Why fuss about laundry detergent? A powdered version* is so easy to make that a child can do it, although the ingredients can sometimes be hard to find. You simply buy them, mix them together and you’re done. Buying the ingredients will cost you about the same price as a small package of commercial laundry detergent but they will last a lot longer. You can adjust them to suit yourself and you can add essential oil scents make the soap smell however you want it to.
Homemade powdered laundry detergent is easy to store. An old ice cream bucket, a glass container, a plastic bag or whatever you have handy will work.
Use a box grater (or flat cheese grater) to grate the soap. If your soap is very soft–for instance, if you live in a warm climate, and it’s hot in your home, freeze the soap bar for up to 30 minutes to firm it up and make it easier to grate.
Mix the grated soap with the borax and washing soda. It’s easiest to put all the ingredients in a gallon-sized zipper bag, and then shake well. Squish the mixture around with your hands, and break up the grated soap bits so they disperse through the borax and soda mixture. Pour detergent into a lidded container, and keep in a cool dry place. In regular washing machines, use the about half the amount of powdered detergent as you normally would.
For high efficency washers, use no more than 2 tablespoons of homemade detergent. HE washers are high efficiency because they circulate the water through the clothing more effectively and efficiently. That HE detergent you may be buying now is a low-sudsing detergent–just like this homemade powder. It’s safe to use in HE machines.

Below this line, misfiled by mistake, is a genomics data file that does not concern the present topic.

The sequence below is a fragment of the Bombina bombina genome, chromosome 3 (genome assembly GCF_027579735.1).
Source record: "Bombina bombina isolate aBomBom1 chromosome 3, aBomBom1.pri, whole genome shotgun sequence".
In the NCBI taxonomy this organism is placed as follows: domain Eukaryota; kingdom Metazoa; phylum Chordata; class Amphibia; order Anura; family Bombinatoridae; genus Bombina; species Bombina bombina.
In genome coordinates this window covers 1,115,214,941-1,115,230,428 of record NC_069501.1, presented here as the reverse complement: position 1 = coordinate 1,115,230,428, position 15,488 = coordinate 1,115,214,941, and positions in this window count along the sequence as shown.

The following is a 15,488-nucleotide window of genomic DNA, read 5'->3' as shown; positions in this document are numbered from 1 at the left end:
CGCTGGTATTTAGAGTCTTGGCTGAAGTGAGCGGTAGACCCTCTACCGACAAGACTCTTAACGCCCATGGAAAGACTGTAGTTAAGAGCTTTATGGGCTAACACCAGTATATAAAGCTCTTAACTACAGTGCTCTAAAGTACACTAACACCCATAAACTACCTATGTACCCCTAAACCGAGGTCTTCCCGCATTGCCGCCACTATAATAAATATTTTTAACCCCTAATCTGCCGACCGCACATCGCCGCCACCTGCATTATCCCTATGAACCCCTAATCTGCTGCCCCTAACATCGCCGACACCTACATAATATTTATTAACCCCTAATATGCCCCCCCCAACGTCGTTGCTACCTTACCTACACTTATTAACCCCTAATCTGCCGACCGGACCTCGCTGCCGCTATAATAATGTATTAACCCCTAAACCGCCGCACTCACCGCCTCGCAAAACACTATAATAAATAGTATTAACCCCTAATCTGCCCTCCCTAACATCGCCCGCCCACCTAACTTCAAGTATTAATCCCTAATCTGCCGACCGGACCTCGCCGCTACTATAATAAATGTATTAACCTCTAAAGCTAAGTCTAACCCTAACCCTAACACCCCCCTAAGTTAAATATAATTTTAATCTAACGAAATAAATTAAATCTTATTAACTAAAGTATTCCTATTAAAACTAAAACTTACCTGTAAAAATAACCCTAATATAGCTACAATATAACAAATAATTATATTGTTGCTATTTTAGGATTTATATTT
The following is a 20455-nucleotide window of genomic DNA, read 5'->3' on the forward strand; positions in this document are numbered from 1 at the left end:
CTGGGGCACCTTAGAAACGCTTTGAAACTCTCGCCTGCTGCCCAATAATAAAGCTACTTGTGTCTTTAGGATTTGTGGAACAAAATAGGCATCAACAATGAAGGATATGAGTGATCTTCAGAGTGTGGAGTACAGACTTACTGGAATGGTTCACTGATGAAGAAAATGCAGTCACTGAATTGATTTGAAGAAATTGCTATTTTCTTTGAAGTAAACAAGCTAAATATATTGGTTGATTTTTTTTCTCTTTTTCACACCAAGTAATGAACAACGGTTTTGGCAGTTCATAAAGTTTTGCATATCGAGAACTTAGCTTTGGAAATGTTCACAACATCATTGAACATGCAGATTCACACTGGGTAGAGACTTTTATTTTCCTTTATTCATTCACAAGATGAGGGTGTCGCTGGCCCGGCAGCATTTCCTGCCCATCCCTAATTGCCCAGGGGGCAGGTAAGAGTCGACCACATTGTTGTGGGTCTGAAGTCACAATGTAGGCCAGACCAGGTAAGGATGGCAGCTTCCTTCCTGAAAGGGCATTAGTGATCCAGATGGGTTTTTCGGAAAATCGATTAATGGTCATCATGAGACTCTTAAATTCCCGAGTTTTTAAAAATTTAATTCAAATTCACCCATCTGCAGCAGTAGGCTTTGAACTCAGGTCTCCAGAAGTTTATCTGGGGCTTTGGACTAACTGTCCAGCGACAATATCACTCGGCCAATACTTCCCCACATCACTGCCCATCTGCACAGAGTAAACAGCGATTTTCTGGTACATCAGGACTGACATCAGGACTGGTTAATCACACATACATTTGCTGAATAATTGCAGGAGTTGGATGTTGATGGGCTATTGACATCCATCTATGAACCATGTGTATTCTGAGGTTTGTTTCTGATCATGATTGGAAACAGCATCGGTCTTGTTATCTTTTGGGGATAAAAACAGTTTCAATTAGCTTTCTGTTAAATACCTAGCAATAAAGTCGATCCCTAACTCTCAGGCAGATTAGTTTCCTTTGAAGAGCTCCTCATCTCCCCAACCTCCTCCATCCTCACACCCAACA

You will find that you may not need to use liquid softener with this soap–and if you choose to, you will need much less than before! Many folks just use 1/4 cup of white vinegar in the rinse cup in lieu of liquid laundry softener.
Notice that you need washing soda and not baking soda, although baking soda is a laundry help. The bar of grated soap can be any kind. I think Fels Naptha is the best. Fels cuts through grease and body oils, and leaves clothes smelling clean and fresh.
Some people prefer to use their favorite scented bath soap. In lieu of that, you can add a small amount of essential oil of your choice and mix it in well.
Neither borax nor washing soda should cause allergic or other reactions, but if the bar soap you choose irritates a family member’s skin, you shouldn’t use it in the laundry soap. If irritation occurs after clothing has been laundered, you can be fairly sure it’s the soap you chose to grate into the neutral borax and washing soda mixture. Choose a low allergen brand like Fels Naptha or Zote, and make a fresh batch of detergent.
Some people complain of clothes looking dingy after a few weeks or months of using this soap. The problem is usually a soap buildup in the fibers. First, try using less soap in the laundry. Second, use white vinegar as a rinse agent in the same amount as liquid rinse and that will neutralize the alkalines in the soap, rinsing out the residue and leaving your clothes fresh smelling and clean!
*Editor’s Note: Prefer liquid detergent? Don’t miss our entry for Friday, September 14 for all the details on how to make liquid detergent.